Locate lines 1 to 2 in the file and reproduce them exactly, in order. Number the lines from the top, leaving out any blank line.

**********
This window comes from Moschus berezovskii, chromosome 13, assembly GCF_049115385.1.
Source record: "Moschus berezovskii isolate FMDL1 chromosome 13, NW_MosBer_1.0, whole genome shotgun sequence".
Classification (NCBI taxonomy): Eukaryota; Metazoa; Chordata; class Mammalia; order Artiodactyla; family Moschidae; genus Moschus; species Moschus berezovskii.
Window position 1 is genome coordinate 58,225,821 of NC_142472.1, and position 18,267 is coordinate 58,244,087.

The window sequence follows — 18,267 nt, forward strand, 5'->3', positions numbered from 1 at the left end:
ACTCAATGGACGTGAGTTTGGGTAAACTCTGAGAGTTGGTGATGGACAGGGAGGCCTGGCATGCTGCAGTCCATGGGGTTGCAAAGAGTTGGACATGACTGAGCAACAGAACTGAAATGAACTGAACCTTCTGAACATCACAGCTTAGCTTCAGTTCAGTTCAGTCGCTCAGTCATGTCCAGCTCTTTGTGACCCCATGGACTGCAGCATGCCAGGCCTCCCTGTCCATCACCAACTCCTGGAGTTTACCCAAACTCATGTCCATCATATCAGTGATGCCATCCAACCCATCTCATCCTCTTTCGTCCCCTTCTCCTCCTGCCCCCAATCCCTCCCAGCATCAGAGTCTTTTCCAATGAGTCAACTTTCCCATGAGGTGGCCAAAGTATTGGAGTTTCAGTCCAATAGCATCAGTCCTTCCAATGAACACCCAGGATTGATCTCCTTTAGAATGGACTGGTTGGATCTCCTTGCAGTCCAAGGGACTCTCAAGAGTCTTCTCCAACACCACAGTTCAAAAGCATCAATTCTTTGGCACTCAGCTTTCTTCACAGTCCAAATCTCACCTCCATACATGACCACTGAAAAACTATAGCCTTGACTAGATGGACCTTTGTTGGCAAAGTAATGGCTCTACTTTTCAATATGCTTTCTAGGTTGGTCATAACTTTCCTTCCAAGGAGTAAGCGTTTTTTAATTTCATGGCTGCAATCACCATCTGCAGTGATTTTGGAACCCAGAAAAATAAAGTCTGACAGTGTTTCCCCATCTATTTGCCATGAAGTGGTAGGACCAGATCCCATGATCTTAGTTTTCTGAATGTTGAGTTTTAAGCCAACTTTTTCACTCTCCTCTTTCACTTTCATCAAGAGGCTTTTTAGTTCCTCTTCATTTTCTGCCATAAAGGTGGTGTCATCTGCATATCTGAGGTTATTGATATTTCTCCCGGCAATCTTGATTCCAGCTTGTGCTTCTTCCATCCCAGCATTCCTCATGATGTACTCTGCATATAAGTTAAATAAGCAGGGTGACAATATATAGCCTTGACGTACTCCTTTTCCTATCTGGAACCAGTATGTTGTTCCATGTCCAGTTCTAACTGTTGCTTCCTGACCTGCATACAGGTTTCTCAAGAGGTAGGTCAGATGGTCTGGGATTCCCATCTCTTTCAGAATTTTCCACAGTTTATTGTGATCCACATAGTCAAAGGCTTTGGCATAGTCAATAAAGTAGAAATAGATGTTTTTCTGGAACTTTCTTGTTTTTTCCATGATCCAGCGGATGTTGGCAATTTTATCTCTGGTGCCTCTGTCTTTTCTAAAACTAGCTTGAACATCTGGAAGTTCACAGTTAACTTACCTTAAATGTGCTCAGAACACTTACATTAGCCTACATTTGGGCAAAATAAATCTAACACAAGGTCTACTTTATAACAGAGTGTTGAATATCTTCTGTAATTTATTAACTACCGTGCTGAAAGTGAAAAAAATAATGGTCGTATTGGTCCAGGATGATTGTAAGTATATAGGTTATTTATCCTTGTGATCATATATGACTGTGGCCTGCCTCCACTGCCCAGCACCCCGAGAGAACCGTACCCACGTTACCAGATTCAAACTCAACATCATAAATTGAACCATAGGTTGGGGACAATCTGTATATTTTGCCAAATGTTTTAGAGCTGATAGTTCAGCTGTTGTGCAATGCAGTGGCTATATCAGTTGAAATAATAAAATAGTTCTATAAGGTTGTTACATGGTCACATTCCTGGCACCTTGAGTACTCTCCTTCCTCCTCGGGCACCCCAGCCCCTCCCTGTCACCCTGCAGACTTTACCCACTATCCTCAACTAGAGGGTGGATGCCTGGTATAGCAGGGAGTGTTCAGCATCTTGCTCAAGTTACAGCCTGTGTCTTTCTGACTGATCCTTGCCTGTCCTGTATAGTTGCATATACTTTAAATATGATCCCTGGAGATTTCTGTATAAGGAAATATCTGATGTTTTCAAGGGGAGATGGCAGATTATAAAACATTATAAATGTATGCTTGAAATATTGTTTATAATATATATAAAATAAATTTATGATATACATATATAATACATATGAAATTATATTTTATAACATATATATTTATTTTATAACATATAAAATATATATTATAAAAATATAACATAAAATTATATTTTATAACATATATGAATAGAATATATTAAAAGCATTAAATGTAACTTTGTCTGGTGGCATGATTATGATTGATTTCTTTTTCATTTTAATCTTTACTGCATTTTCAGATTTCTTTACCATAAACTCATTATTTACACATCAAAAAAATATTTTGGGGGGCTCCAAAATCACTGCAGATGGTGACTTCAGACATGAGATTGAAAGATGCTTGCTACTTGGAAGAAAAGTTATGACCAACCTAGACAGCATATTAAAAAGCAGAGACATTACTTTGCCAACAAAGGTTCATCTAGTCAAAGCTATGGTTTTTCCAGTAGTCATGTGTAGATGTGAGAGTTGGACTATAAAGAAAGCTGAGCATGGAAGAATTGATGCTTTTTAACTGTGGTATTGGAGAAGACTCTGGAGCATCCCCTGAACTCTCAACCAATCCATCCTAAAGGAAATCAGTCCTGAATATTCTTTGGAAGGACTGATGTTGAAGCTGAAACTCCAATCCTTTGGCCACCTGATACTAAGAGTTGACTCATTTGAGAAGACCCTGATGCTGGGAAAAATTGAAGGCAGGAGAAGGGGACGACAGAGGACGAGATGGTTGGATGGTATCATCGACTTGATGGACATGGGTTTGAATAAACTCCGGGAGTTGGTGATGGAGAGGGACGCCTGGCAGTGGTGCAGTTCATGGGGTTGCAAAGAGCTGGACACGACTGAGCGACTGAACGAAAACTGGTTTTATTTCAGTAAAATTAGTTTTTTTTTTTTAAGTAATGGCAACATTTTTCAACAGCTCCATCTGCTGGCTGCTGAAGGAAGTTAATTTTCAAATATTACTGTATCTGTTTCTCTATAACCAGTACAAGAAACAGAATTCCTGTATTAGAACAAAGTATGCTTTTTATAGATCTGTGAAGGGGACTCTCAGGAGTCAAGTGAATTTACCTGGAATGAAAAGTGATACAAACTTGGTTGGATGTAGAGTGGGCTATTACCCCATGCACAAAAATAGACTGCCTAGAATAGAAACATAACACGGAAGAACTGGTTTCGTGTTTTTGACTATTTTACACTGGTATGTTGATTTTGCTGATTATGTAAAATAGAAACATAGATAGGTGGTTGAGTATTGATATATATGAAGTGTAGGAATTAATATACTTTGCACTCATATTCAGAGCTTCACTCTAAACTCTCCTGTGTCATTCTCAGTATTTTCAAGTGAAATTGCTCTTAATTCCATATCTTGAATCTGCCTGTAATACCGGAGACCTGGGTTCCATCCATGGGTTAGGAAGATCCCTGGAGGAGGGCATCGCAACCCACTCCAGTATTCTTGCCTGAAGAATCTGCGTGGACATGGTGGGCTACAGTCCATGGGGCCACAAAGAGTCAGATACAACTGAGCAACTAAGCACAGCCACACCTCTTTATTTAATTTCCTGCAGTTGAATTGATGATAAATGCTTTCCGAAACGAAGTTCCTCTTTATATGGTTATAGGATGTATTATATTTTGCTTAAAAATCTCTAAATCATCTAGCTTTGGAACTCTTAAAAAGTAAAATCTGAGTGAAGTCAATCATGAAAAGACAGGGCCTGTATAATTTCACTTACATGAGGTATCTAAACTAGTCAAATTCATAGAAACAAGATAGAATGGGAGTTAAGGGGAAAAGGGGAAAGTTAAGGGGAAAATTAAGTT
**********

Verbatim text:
This window comes from Moschus berezovskii, chromosome 13, assembly GCF_049115385.1.
Source record: "Moschus berezovskii isolate FMDL1 chromosome 13, NW_MosBer_1.0, whole genome shotgun sequence".